Singapore mega-terminal pulls in Heatherwick, KPF, Arup and Mott MacDonald

Changi Airports Group (CAG) has named three teams of consultants to work on its planned Terminal 5, which is intended to double the airport’s capacity and allow Singapore to compete for the title of Southeast Asia’s main air hub.

The architectural design will be handled by US veteran KPF (Kohn Pedersen Fox), in partnership with London-based Heatherwick Studio and Singaporean firm Architects 61.

Heatherwick said it wants the huge building, set to be one of Earth’s biggest, to avoid "soulless" airport design and be instead "a new piece of city".

They will be joined by a team of design consultants, including James Corner Field Operations, The Fountain Workshop, Speirs + Major, Lichtvision Design, and Bruce Mau Design with Entro.

"This is an extraordinary opportunity to break away from the sterility and soullessness we’ve come to expect from typical airport environments," Heatherwick’s founder, Thomas Heatherwick, said. "We’re excited to treat this next phase of Changi as a new piece of city and bring together the rigour of airport planning with an uncompromising interest in the quality of human experience for passengers."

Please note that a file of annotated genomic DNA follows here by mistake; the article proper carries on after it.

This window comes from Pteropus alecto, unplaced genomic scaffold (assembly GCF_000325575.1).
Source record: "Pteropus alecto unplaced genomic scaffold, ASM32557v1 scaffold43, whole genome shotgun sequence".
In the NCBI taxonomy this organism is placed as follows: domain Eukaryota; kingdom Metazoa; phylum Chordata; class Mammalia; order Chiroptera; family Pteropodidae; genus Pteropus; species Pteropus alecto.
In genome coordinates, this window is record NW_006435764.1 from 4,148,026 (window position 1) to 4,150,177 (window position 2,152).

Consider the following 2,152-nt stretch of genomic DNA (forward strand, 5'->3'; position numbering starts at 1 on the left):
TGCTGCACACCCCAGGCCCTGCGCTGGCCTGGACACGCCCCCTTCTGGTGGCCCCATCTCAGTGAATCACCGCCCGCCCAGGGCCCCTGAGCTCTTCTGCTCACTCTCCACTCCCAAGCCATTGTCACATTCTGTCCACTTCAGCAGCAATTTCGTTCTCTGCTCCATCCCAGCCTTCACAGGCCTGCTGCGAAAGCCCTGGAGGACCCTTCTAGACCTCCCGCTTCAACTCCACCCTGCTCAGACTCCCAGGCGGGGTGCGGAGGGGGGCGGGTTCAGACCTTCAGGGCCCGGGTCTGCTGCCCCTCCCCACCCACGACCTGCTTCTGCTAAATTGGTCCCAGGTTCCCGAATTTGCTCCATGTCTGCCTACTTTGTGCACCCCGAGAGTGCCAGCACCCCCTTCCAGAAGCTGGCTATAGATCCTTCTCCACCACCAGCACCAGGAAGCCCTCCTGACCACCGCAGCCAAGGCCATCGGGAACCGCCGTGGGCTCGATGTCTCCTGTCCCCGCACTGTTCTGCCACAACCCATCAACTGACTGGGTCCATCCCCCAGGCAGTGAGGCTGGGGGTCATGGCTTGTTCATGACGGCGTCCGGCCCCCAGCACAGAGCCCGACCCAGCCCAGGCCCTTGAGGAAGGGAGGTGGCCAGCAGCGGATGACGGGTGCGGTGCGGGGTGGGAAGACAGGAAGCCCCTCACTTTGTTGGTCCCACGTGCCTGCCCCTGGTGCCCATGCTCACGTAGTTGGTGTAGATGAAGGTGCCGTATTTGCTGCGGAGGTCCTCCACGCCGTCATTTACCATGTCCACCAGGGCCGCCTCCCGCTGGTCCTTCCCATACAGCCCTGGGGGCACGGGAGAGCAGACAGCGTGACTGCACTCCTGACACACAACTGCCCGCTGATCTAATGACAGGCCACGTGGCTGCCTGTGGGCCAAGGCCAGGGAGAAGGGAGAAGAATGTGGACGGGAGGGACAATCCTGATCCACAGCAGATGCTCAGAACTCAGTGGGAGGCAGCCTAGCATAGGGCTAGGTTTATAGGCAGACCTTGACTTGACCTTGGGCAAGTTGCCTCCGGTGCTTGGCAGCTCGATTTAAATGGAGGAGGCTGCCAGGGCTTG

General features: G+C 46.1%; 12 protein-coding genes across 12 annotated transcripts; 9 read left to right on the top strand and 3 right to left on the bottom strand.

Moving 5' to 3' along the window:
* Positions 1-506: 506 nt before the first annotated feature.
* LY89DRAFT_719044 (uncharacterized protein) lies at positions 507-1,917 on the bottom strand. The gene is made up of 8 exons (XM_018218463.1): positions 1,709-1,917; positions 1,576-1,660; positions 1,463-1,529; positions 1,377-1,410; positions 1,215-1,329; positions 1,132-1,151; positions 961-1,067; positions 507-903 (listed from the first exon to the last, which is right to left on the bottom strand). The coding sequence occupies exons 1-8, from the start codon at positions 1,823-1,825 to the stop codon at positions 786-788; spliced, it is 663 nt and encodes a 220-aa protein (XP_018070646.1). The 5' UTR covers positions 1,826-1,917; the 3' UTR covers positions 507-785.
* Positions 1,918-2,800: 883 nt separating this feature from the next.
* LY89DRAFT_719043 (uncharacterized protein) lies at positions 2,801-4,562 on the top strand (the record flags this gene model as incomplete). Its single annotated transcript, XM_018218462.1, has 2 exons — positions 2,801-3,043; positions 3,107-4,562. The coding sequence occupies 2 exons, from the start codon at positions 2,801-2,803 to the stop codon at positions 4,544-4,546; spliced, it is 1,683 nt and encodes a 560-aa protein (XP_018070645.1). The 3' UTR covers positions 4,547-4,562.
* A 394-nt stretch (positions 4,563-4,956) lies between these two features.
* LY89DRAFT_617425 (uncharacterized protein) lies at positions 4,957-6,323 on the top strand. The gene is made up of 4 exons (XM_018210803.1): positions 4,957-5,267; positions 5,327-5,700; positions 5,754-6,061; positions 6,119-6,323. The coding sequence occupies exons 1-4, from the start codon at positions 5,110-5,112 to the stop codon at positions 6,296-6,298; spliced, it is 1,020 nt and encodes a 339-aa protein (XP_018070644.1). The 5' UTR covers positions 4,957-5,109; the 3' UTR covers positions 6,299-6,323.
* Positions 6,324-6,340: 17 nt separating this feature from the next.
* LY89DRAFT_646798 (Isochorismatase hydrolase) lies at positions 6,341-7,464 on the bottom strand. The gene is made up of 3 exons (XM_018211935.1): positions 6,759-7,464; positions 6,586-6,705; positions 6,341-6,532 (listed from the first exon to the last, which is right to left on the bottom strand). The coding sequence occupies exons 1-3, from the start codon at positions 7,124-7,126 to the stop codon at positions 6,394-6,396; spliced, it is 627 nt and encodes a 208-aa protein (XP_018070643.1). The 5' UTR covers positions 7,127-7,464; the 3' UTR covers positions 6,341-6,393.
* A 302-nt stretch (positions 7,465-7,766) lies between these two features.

Engineering services will be provided by two British multidisciplinary firms: Arup and Mott MacDonald, along with Surbana Jurong Consultants, Singapore’s state-owned infrastructure and urban development consultant.

Changi Airport Group’s diagram of what’s going where

The same team, with the addition of Changi Airport Planners and Engineers, will also handle the design of taxiways, aircraft parking stands, roadways and drainage systems, as well as the connections for utilities.

The commercial areas in the new development will be handled by DP Architects of Singapore.

Terminal 5 will be one of the largest buildings in the world when it opens in 2030. It will be built on 1,080ha of reclaimed land, and will have an annual throughput capacity of around 50 million passengers, bringing the total airport’s maximum capacity up to about 135 million people.

The scope of the winning teams’ works also includes a satellite terminal, a ground transportation centre and a primary landside roadway.

Yam Kum Weng, CAG’s vice president for development, said: "Today’s award of the contracts comes after months of in-depth discussions with each of the shortlisted firms."

He added: "The development of T5 as a single integrated terminal will ensure that Changi Airport remains competitive as a leading air hub capable of serving the growing needs of our airline partners and taking the travel experience of passengers to new levels."

The terminal is part of the larger Changi East development project that will add a third runway for commercial jets to the two that exist at present, as well as more cargo warehouses.

Image: Heatherwick hopes to improve on the "soulless" modern terminal (Changi Airport)

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